If you want action, shopping, and dozens of organized tours, you won't find much of what you're looking for on these ships and itineraries -- in fact, their absence is a big part of the line's allure. For the most part, enjoying the experience of being on a sailing ship and socializing with fellow passengers and crewmembers is the main activity, as it is on almost any ship of this size. Plus, the ships are generally in port every single day, so boredom is not an issue.
The friendliness starts at the get-go, with smiling waitstaff offering guests complimentary fruit drinks as they board. Throughout the cruise, the captain gives at least one informal talk on maritime themes, and, at least once a day, the cruise director speaks about the upcoming ports and shipboard events. Within reason, passengers can lend a hand with deck duties, observe the mechanics of navigation, climb the masts (at designated times and with a safety harness), and have a token try at handling the wheel when circumstances and calm weather permit. Each ship maintains an open-bridge policy, allowing passengers to wander up to the humble-looking navigation center at any hour of the day or night (you may have to ask to actually go into the chart room, though).
Other activities may include a brief engine-room tour, morning exercise classes on deck, excursions via tender to photograph the ship under sail, in-cabin movies, and hanging out by one of the pools. Of course, sunbathing is a sport in itself. Best spot for it? In the bowsprit netting, hanging out over the water. It's sunny, it's a thrill in itself, and it's the perfect place from which to spot dolphins in the sea just feet below you, dancing in the bow's wake. Massages are available, too, at a reasonable $75 an hour.
Port activities are a big part of these cruises. Sailing from one island to another and often arriving at the day's port of call sometime after 9am (but usually before 11am, and usually after a brisk early-morning sail), the ships either dock alongside the shore right in town or anchor offshore and shuttle passengers back and forth by tender. On many landings, you'll have to walk a few feet in shallow water between the tender and the beach.
Activities in port revolve around beaches and watersports, and all are complimentary. That's partly because owner Mikael Krafft is an avid scuba diver and partly because itineraries focus on waters teeming with marine life; each ship allows (for an extra charge) the option of PADI-approved scuba diving. Certified divers will find all the equipment they'll need on board. Even noncertified/inexperienced divers can pay a fee for scuba lessons that will grant them resort certification and allow them to make a number of relatively simple dives (on every sailing, there's a certified diver on the watersports staff). There's also snorkeling (complimentary equipment is distributed at the start of the cruise), water-skiing, windsurfing, sailing, and banana-boat rides offered by the ship's watersports team in all ports. The ships carry along Zodiac motorboats for this purpose, and Royal Clipper has a retractable marina at her stern for easy access to the water. Because there are few passengers on board and everything is so laid-back, no sign-up sheets are needed for these activities; guests merely hang out by the gangway or on the beach until it's their turn.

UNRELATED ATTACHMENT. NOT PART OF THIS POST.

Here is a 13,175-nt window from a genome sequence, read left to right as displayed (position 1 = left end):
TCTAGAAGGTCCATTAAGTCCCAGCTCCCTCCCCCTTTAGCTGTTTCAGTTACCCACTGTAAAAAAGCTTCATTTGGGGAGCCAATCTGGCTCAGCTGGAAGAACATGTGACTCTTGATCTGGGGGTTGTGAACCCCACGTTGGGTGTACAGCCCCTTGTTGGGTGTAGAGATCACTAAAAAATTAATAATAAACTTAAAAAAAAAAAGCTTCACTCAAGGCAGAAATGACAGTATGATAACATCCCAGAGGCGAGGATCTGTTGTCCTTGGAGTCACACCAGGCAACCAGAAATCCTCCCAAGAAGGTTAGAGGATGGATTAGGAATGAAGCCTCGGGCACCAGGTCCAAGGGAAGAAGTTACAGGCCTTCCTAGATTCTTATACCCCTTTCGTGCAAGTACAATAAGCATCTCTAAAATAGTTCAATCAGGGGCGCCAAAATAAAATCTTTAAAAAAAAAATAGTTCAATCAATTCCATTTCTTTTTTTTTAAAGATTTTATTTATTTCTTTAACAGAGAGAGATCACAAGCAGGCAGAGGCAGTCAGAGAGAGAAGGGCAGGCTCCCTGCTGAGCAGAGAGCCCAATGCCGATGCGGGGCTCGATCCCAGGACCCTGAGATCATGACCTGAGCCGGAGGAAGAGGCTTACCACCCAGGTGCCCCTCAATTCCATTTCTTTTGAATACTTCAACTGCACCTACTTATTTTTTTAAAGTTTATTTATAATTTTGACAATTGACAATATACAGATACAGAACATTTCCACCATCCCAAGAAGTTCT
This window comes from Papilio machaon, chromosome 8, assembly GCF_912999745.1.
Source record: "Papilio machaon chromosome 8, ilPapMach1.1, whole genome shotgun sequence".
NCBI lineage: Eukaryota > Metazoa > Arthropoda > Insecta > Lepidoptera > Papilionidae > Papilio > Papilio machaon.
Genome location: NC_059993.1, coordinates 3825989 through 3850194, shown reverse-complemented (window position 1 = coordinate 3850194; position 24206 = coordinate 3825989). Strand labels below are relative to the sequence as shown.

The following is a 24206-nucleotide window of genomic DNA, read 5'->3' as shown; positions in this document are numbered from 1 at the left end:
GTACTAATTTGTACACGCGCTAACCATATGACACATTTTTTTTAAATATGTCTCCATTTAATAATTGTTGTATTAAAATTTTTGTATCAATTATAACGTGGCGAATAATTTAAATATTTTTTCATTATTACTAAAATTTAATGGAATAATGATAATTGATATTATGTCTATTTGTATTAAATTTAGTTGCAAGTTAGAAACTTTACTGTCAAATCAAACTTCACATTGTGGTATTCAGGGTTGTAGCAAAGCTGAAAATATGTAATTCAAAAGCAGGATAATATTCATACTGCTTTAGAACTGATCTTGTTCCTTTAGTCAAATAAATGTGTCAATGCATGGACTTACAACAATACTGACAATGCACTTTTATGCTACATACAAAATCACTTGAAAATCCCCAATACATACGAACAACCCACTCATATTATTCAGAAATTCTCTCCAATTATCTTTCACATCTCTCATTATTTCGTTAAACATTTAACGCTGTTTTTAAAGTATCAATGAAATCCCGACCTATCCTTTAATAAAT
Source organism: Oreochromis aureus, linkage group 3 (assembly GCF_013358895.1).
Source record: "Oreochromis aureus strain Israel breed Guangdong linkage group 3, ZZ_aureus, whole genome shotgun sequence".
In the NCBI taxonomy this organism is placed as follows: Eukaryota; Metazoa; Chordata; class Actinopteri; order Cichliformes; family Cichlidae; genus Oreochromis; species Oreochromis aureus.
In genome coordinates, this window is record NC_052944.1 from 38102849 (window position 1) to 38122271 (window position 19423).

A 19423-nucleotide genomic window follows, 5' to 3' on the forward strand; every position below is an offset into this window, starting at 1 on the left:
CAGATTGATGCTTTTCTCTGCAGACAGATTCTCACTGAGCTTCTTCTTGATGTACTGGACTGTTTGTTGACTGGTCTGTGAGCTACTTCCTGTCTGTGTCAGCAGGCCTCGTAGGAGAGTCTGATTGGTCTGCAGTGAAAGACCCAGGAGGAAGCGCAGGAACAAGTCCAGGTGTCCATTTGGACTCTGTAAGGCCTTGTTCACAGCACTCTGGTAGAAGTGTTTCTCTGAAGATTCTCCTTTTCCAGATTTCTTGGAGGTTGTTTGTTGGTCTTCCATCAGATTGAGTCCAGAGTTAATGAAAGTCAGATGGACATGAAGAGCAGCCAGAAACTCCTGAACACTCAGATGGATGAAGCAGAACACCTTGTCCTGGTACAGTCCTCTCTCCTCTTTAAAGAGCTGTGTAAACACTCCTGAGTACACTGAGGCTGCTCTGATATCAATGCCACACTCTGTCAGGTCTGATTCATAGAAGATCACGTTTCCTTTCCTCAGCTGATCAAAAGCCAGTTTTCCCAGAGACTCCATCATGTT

The ships tend to depart from their ports early so that they can be under full sail during sunset. Trust us on this one: Position yourself at the ships' rail or dawdle over a drink at the deck bar to watch the sun melt into the horizon behind the silhouetted ships' masts and ropes. It's something you won't forget.
Some sort of featured entertainment takes place each night after dinner by the Tropical Bar, which is the main hub of activity. There's a crew talent show one night that's always a big hit with passengers; other nights may have a trivia contest, dance games, or a performance by local entertainers (such as a steel-drum band) who come on board for the evening. A keyboard player is also on hand to sing pop songs before and after dinner, which may or may not fit in with the ships' otherwise rustic ambience. Most nights, disco music is put on the sound system and a section of the deck serves as an impromptu dance floor, with the action usually quieting down by about midnight (if not earlier). Sometimes films are shown up on deck against a sail.
You can borrow DVDs from the library or watch the movies that are shown each day on cabin TVs in English, German, and French if you feel like vegetating. Besides that, it's just you, the sea, and conversation with your fellow passengers.
An experience aboard a sailing ship can be wonderfully educational and adventurous, especially for self-reliant children who are at least 10 years old. That said, this is not generally a line for young kids (though the line has no age restrictions, there are no supervised activities and no babysitting unless a well-intentioned crewmember agrees to volunteer his or her off-duty hours). The exception is during holiday seasons such as Christmas, when families are accommodated and some children's activities are organized by the watersports staff, including treasure hunts, beach games, and arts and crafts.